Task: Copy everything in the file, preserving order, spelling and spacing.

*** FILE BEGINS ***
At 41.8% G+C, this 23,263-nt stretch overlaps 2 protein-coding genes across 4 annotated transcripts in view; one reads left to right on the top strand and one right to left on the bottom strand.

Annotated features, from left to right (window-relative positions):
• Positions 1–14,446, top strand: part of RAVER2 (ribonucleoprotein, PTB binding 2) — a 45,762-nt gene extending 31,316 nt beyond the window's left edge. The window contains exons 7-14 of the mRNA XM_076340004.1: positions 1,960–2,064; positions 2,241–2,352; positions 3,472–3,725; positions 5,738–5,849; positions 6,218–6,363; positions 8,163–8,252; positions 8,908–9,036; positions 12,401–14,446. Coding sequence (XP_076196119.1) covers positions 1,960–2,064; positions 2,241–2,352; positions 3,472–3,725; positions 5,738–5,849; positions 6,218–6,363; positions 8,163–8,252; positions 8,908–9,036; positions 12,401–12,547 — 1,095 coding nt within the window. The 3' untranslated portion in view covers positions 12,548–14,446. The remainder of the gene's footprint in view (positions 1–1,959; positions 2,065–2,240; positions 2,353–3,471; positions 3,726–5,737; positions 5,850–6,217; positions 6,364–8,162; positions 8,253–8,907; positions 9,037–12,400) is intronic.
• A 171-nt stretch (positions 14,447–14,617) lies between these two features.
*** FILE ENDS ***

At 41.8% G+C, this 23,263-nt stretch overlaps 2 protein-coding genes across 4 annotated transcripts in view; one reads left to right on the top strand and one right to left on the bottom strand.

Annotated features, from left to right (window-relative positions):
• Positions 1–14,446, top strand: part of RAVER2 (ribonucleoprotein, PTB binding 2) — a 45,762-nt gene extending 31,316 nt beyond the window's left edge. The window contains exons 7-14 of the mRNA XM_076340004.1: positions 1,960–2,064; positions 2,241–2,352; positions 3,472–3,725; positions 5,738–5,849; positions 6,218–6,363; positions 8,163–8,252; positions 8,908–9,036; positions 12,401–14,446. Coding sequence (XP_076196119.1) covers positions 1,960–2,064; positions 2,241–2,352; positions 3,472–3,725; positions 5,738–5,849; positions 6,218–6,363; positions 8,163–8,252; positions 8,908–9,036; positions 12,401–12,547 — 1,095 coding nt within the window. The 3' untranslated portion in view covers positions 12,548–14,446. The remainder of the gene's footprint in view (positions 1–1,959; positions 2,065–2,240; positions 2,353–3,471; positions 3,726–5,737; positions 5,850–6,217; positions 6,364–8,162; positions 8,253–8,907; positions 9,037–12,400) is intronic.
• A 171-nt stretch (positions 14,447–14,617) lies between these two features.